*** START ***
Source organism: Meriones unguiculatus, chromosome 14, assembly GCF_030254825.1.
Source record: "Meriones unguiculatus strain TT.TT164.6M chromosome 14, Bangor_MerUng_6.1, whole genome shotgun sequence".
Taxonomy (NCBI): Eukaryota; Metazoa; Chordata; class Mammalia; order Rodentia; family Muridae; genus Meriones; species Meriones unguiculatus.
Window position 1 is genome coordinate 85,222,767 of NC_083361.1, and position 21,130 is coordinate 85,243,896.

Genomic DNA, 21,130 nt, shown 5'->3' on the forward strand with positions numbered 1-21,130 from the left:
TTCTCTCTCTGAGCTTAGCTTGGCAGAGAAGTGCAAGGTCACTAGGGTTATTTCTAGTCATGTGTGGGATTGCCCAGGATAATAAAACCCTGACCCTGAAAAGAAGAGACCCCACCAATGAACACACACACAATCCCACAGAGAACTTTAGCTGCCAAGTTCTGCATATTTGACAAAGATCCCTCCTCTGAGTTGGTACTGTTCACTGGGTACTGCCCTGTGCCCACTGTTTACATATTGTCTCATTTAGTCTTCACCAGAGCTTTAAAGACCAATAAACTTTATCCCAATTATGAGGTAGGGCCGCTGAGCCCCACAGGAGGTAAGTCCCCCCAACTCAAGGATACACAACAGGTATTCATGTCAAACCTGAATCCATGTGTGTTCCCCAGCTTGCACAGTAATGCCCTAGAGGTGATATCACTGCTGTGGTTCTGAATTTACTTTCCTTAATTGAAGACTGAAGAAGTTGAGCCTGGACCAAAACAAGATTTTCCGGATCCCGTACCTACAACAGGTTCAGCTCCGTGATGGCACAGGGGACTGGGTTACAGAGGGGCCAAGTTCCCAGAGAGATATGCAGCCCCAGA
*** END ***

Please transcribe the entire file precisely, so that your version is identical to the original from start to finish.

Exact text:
Source organism: Meriones unguiculatus, chromosome 14, assembly GCF_030254825.1.
Source record: "Meriones unguiculatus strain TT.TT164.6M chromosome 14, Bangor_MerUng_6.1, whole genome shotgun sequence".
Taxonomy (NCBI): Eukaryota; Metazoa; Chordata; class Mammalia; order Rodentia; family Muridae; genus Meriones; species Meriones unguiculatus.
Window position 1 is genome coordinate 85,222,767 of NC_083361.1, and position 21,130 is coordinate 85,243,896.

Genomic DNA, 21,130 nt, shown 5'->3' on the forward strand with positions numbered 1-21,130 from the left:
TTCTCTCTCTGAGCTTAGCTTGGCAGAGAAGTGCAAGGTCACTAGGGTTATTTCTAGTCATGTGTGGGATTGCCCAGGATAATAAAACCCTGACCCTGAAAAGAAGAGACCCCACCAATGAACACACACACAATCCCACAGAGAACTTTAGCTGCCAAGTTCTGCATATTTGACAAAGATCCCTCCTCTGAGTTGGTACTGTTCACTGGGTACTGCCCTGTGCCCACTGTTTACATATTGTCTCATTTAGTCTTCACCAGAGCTTTAAAGACCAATAAACTTTATCCCAATTATGAGGTAGGGCCGCTGAGCCCCACAGGAGGTAAGTCCCCCCAACTCAAGGATACACAACAGGTATTCATGTCAAACCTGAATCCATGTGTGTTCCCCAGCTTGCACAGTAATGCCCTAGAGGTGATATCACTGCTGTGGTTCTGAATTTACTTTCCTTAATTGAAGACTGAAGAAGTTGAGCCTGGACCAAAACAAGATTTTCCGGATCCCGTACCTACAACAGGTTCAGCTCCGTGATGGCACAGGGGACTGGGTTACAGAGGGGCCAAGTTCCCAGAGAGATATGCAGCCCCAGA